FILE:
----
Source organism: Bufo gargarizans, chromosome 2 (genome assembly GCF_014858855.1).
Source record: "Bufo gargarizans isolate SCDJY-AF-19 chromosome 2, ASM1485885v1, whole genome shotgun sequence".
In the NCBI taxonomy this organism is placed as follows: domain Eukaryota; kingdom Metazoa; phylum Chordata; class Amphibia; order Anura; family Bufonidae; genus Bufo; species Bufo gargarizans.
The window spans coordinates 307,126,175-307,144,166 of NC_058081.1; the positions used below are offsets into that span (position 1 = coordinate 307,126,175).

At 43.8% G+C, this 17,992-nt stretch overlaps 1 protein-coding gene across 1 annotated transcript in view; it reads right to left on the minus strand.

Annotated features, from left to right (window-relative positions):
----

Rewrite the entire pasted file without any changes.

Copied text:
Source organism: Bufo gargarizans, chromosome 2 (genome assembly GCF_014858855.1).
Source record: "Bufo gargarizans isolate SCDJY-AF-19 chromosome 2, ASM1485885v1, whole genome shotgun sequence".
In the NCBI taxonomy this organism is placed as follows: domain Eukaryota; kingdom Metazoa; phylum Chordata; class Amphibia; order Anura; family Bufonidae; genus Bufo; species Bufo gargarizans.
The window spans coordinates 307,126,175-307,144,166 of NC_058081.1; the positions used below are offsets into that span (position 1 = coordinate 307,126,175).

At 43.8% G+C, this 17,992-nt stretch overlaps 1 protein-coding gene across 1 annotated transcript in view; it reads right to left on the minus strand.

Annotated features, from left to right (window-relative positions):